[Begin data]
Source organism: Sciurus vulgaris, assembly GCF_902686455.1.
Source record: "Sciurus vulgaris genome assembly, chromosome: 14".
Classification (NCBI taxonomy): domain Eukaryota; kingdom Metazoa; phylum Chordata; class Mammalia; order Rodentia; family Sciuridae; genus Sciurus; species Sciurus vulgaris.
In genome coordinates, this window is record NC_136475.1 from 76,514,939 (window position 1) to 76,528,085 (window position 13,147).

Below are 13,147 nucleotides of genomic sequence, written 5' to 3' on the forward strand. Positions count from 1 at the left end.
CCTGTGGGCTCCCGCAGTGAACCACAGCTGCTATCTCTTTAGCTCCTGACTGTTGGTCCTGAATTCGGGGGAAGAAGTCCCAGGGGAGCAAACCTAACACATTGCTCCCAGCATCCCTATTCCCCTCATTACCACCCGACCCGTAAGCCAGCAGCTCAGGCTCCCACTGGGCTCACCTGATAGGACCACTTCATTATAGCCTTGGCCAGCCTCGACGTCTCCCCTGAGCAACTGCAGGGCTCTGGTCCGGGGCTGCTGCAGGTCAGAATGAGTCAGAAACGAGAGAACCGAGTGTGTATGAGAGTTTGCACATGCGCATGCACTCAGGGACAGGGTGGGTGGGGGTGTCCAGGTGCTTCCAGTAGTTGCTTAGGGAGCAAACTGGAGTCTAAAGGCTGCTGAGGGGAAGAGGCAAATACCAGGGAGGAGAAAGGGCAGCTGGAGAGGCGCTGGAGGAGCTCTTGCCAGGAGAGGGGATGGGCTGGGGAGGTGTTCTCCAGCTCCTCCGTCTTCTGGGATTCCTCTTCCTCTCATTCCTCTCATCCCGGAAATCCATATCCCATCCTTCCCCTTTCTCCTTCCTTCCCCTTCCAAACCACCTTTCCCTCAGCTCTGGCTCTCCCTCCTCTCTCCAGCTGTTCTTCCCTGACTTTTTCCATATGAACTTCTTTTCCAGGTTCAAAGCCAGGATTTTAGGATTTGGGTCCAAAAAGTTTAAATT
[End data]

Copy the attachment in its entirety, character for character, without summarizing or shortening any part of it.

Source organism: Sciurus vulgaris, assembly GCF_902686455.1.
Source record: "Sciurus vulgaris genome assembly, chromosome: 14".
Classification (NCBI taxonomy): domain Eukaryota; kingdom Metazoa; phylum Chordata; class Mammalia; order Rodentia; family Sciuridae; genus Sciurus; species Sciurus vulgaris.
In genome coordinates, this window is record NC_136475.1 from 76,514,939 (window position 1) to 76,528,085 (window position 13,147).

Below are 13,147 nucleotides of genomic sequence, written 5' to 3' on the forward strand. Positions count from 1 at the left end.
CCTGTGGGCTCCCGCAGTGAACCACAGCTGCTATCTCTTTAGCTCCTGACTGTTGGTCCTGAATTCGGGGGAAGAAGTCCCAGGGGAGCAAACCTAACACATTGCTCCCAGCATCCCTATTCCCCTCATTACCACCCGACCCGTAAGCCAGCAGCTCAGGCTCCCACTGGGCTCACCTGATAGGACCACTTCATTATAGCCTTGGCCAGCCTCGACGTCTCCCCTGAGCAACTGCAGGGCTCTGGTCCGGGGCTGCTGCAGGTCAGAATGAGTCAGAAACGAGAGAACCGAGTGTGTATGAGAGTTTGCACATGCGCATGCACTCAGGGACAGGGTGGGTGGGGGTGTCCAGGTGCTTCCAGTAGTTGCTTAGGGAGCAAACTGGAGTCTAAAGGCTGCTGAGGGGAAGAGGCAAATACCAGGGAGGAGAAAGGGCAGCTGGAGAGGCGCTGGAGGAGCTCTTGCCAGGAGAGGGGATGGGCTGGGGAGGTGTTCTCCAGCTCCTCCGTCTTCTGGGATTCCTCTTCCTCTCATTCCTCTCATCCCGGAAATCCATATCCCATCCTTCCCCTTTCTCCTTCCTTCCCCTTCCAAACCACCTTTCCCTCAGCTCTGGCTCTCCCTCCTCTCTCCAGCTGTTCTTCCCTGACTTTTTCCATATGAACTTCTTTTCCAGGTTCAAAGCCAGGATTTTAGGATTTGGGTCCAAAAAGTTTAAATT